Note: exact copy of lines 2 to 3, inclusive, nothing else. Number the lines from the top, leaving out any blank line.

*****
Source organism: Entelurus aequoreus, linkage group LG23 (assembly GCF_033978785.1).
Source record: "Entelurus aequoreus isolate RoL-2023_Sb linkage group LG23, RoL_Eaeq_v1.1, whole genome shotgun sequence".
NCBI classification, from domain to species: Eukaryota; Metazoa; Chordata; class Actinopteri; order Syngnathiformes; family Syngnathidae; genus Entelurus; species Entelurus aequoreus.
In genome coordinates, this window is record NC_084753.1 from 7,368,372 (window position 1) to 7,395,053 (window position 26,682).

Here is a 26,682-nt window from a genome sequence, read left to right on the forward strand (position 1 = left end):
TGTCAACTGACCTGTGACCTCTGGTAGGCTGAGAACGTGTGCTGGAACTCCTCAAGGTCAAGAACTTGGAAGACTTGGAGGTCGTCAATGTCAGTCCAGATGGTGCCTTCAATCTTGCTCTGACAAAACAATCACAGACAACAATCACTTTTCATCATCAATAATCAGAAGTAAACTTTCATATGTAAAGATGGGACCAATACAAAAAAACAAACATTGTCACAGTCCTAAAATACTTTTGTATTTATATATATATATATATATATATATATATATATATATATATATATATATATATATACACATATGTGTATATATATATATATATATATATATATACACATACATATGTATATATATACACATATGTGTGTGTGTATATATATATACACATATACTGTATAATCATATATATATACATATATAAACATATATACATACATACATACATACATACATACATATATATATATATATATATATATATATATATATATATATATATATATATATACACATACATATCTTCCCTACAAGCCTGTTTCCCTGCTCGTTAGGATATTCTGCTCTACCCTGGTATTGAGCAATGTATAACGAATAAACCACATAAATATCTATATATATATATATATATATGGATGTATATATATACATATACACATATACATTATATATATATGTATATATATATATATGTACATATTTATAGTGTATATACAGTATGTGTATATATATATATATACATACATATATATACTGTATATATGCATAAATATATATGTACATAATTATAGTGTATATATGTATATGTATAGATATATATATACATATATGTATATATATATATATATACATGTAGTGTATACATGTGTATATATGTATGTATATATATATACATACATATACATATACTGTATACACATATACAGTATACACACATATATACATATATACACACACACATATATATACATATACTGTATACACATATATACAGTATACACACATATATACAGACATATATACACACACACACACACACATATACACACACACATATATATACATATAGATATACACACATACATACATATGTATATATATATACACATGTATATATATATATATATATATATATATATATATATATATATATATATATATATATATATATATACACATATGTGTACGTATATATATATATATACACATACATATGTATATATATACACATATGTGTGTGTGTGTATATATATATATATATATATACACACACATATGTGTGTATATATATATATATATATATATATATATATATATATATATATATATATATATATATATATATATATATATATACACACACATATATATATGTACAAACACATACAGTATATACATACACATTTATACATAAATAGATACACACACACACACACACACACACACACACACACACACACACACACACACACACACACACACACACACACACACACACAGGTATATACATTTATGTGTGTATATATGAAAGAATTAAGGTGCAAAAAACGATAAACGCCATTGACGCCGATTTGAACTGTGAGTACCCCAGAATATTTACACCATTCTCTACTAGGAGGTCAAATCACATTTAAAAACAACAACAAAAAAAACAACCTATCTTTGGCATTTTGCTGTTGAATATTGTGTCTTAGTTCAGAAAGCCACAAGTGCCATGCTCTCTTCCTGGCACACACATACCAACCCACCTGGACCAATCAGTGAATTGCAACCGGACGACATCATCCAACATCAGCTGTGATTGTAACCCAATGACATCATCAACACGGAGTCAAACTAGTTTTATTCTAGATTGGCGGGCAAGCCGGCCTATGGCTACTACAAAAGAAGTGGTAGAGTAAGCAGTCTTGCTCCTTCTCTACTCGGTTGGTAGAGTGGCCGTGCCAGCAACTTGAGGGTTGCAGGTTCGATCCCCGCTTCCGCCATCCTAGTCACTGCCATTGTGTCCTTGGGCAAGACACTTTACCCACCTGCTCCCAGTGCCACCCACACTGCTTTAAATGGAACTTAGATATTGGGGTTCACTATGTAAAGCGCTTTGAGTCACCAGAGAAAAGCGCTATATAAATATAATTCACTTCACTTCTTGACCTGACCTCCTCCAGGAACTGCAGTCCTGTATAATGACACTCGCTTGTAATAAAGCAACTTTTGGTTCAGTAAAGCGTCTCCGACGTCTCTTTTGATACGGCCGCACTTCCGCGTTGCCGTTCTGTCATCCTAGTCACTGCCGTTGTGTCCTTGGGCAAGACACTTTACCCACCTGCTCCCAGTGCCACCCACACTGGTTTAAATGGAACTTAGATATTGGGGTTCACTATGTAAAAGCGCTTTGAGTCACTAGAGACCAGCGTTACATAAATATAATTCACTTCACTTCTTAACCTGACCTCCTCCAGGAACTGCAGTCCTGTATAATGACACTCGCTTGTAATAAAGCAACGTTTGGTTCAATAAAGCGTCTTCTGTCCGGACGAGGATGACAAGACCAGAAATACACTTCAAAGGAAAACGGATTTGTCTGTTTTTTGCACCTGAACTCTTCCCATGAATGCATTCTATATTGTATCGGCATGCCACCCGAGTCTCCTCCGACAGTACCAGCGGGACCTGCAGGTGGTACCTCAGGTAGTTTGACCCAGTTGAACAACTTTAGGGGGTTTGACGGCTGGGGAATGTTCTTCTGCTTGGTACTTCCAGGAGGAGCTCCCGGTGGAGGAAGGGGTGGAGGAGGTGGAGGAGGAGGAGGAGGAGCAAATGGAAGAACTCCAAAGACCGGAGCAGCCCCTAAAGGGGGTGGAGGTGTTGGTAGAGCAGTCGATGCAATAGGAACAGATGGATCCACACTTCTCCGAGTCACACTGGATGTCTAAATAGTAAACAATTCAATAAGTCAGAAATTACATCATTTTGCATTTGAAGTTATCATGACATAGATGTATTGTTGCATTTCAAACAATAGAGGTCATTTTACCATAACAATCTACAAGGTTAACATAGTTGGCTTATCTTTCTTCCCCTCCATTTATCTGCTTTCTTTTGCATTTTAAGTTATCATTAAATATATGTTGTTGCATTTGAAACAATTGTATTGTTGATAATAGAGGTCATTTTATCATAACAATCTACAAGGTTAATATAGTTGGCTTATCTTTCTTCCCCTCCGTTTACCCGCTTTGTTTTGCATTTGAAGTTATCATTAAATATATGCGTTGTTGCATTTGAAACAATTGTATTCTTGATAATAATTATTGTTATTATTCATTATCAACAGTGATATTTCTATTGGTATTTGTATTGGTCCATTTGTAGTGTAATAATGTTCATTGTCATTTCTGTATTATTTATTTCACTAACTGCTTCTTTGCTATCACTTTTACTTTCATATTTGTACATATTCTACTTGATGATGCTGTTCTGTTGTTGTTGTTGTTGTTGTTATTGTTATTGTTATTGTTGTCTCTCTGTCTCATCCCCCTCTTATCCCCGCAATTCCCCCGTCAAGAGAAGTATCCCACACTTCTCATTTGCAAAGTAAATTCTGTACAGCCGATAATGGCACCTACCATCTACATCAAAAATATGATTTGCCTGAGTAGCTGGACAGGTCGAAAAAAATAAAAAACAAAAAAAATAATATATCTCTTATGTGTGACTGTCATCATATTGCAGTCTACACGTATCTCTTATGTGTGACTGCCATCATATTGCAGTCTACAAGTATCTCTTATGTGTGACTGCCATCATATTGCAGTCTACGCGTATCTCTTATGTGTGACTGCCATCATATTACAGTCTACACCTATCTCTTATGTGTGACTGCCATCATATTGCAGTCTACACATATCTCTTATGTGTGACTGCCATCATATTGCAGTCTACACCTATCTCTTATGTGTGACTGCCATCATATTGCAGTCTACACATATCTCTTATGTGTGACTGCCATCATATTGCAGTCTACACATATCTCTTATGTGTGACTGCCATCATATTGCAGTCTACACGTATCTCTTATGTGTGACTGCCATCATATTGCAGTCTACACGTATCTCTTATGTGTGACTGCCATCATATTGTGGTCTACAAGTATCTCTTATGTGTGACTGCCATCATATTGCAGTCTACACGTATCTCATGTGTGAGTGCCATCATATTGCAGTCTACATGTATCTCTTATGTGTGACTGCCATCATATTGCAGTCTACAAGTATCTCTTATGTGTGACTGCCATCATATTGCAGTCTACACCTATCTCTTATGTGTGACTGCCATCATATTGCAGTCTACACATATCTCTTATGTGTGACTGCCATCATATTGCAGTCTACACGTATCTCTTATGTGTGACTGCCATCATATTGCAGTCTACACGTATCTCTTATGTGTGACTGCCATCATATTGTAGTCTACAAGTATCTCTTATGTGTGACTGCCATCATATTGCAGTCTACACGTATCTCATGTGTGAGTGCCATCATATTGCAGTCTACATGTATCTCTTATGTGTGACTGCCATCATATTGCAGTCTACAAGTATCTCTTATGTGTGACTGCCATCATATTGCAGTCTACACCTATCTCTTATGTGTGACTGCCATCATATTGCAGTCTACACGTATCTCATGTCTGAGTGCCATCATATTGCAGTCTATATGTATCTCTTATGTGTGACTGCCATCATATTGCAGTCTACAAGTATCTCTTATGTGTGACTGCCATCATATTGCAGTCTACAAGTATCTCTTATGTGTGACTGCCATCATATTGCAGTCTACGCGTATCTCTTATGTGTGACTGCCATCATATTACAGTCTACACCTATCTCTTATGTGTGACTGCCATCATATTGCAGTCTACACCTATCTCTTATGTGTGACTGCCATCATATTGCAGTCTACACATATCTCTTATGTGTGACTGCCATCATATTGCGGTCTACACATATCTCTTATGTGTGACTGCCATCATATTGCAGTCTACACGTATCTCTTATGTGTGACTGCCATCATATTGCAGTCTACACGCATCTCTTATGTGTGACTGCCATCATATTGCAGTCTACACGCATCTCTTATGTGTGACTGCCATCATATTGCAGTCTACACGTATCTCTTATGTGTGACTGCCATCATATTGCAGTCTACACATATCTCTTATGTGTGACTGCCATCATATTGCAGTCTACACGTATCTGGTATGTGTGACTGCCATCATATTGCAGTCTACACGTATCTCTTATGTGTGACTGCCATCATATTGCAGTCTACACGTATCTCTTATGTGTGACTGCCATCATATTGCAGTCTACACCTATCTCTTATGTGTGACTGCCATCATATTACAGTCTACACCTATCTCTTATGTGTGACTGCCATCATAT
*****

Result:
Source record: "Entelurus aequoreus isolate RoL-2023_Sb linkage group LG23, RoL_Eaeq_v1.1, whole genome shotgun sequence".
NCBI classification, from domain to species: Eukaryota; Metazoa; Chordata; class Actinopteri; order Syngnathiformes; family Syngnathidae; genus Entelurus; species Entelurus aequoreus.